Liu Guang sagte, dass die Verfahren, um eine Erlaubnis zum vorübergehenden Verlassen des Lagers zu erhalten, äußerst komplex sind und die Zustimmung aller Führungsebenen erfordern. Selbst wenn jemand seine Familie besuchen darf, wird er von Sicherheitskräften und anderem Personal begleitet und muss innerhalb von zwei bis drei Stunden ins Lager zurückkehren.

Herr Liu, der in der Zone der erzwungenen Aufsicht arbeitet, teilte mit, dass er, obwohl er nur wenig Kontakt mit den „Studenten“ hat, zu jeder Zeit voll bewaffnet sein muss. In den Räumlichkeiten muss er stichsichere Kleidung und einen Schlagstock tragen. Wenn er draußen ist, muss er einen Helm aufsetzen. Wenn er sich nicht an diese Regeln hält, wird er mit 500 RMB (72 USD) bestraft.

Er sprach über seine persönliche Lage und sagte: „Wir haben auch keine Freiheit. Wenn wir Frei haben, haben wir das Gefühl, als wären wir auch aus der Haft entlassen worden. Wann immer es wieder zurück geht, fühlt es sich sehr deprimierend an. “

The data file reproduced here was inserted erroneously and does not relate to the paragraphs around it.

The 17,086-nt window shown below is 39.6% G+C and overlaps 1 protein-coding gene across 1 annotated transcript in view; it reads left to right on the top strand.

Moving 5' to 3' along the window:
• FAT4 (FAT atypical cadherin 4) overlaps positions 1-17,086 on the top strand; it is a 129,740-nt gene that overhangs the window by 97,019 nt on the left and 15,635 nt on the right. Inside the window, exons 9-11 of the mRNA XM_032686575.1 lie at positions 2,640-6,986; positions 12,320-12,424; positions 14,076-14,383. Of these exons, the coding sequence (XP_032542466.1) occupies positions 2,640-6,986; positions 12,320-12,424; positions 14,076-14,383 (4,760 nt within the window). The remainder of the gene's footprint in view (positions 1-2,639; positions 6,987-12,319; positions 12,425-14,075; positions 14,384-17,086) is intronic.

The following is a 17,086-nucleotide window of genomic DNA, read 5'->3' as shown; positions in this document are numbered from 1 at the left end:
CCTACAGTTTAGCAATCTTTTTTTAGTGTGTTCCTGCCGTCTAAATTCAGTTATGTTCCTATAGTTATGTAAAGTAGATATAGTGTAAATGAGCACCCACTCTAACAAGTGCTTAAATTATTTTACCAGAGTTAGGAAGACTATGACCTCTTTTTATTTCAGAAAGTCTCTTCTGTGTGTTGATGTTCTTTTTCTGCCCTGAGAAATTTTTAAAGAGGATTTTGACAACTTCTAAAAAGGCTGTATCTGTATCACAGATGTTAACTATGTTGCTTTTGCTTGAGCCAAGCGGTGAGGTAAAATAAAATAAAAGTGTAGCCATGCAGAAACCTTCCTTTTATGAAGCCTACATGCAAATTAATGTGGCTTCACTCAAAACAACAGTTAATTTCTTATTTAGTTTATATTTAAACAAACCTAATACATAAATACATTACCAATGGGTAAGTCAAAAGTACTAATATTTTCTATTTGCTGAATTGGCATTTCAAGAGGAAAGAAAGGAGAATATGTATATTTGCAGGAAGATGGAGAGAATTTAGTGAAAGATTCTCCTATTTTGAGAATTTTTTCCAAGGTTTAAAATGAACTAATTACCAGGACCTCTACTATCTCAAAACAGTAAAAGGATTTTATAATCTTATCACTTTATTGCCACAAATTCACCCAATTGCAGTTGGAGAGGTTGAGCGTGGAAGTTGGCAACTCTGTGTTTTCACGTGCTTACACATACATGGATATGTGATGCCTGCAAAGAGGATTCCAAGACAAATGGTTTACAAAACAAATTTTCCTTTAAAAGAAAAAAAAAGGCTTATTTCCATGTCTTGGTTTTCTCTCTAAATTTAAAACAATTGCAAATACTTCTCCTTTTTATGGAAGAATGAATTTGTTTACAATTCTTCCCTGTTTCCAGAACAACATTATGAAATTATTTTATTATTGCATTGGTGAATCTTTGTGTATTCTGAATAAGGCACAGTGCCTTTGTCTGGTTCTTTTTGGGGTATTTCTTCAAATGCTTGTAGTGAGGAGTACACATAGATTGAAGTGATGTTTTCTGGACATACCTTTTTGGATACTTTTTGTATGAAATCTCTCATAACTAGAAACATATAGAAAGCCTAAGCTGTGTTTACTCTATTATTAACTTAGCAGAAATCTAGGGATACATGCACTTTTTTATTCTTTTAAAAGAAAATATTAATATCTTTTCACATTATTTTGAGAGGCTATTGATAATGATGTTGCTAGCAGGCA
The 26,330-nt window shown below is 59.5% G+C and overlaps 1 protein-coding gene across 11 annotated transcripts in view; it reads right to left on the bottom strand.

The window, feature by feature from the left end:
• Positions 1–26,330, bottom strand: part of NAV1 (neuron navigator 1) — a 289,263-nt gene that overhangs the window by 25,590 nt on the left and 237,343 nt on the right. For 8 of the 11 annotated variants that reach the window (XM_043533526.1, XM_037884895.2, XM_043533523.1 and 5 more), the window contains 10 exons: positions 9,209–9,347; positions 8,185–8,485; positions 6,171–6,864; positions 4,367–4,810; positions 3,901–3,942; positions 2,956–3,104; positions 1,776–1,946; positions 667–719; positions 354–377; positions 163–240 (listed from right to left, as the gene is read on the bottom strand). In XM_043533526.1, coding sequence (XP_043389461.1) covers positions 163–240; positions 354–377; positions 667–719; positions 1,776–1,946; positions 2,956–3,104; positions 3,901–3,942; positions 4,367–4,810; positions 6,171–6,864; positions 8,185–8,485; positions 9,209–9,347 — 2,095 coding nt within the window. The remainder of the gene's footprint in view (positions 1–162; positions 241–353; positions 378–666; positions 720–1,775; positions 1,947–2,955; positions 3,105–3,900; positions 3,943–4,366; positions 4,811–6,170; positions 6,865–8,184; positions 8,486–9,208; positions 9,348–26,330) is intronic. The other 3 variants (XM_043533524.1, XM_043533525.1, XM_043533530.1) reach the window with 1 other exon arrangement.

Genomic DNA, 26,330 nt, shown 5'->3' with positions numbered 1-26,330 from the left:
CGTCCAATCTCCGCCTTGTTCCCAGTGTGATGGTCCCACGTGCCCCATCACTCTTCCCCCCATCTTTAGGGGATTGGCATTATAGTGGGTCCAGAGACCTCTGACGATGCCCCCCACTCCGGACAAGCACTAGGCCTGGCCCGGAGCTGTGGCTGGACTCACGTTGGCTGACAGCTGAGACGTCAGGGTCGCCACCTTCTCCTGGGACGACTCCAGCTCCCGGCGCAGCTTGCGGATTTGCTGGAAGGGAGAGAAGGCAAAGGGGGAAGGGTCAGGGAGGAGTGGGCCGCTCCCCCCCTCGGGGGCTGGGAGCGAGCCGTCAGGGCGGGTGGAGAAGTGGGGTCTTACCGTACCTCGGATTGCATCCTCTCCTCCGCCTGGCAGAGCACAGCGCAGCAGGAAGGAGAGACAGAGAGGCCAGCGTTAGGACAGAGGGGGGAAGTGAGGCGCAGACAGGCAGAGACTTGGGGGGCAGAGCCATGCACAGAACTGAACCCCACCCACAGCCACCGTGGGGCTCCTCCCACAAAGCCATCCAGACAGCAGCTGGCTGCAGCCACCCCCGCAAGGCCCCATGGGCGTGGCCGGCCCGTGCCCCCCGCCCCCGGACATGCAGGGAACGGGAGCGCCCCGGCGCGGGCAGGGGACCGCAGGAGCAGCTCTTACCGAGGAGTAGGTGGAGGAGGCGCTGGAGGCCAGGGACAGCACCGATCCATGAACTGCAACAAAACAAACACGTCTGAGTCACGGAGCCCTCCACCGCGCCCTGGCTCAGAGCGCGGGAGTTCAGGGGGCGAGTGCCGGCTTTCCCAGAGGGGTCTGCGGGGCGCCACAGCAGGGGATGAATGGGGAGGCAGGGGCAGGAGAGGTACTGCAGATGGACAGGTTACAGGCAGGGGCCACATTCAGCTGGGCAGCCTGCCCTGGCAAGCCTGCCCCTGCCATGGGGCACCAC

Jeder Mitarbeiter des Lagers soll 1.000 RMB monatliche Lebensmittelzulage erhalten; Sie haben das Geld jedoch seit fünf Monaten nicht bekommen. Laut Liu Guang wurden in einigen Regierungsabteilungen in Xinjiang auch in den letzten Monaten keine Gehälter gezahlt, was auf die finanziellen Zwänge der KPCh hinweist . „Vielleicht hat die Regierung ihr gesamtes Geld für die Aufrechterhaltung der Stabilität ausgegeben“, beendete Herr Liu das Interview mit einem traurigen Scherz.

Arbeiter justieren und testen Maschinen in einer großen Fabrik.

Damit die Häftlinge arbeiten können – Arbeiter justieren und testen Maschinen in einer großen Fabrik.

Ende August waren die Vereinten Nationen schockiert, als sie die Nachricht erhielten, dass “ Millionen Uiguren in Xinjiang festgehalten werden“, und forderten die chinesische Regierung auf, diejenigen, die unter dem Vorwand des Terrorismus inhaftiert waren, ohne Gerichtsverfahren freizulassen.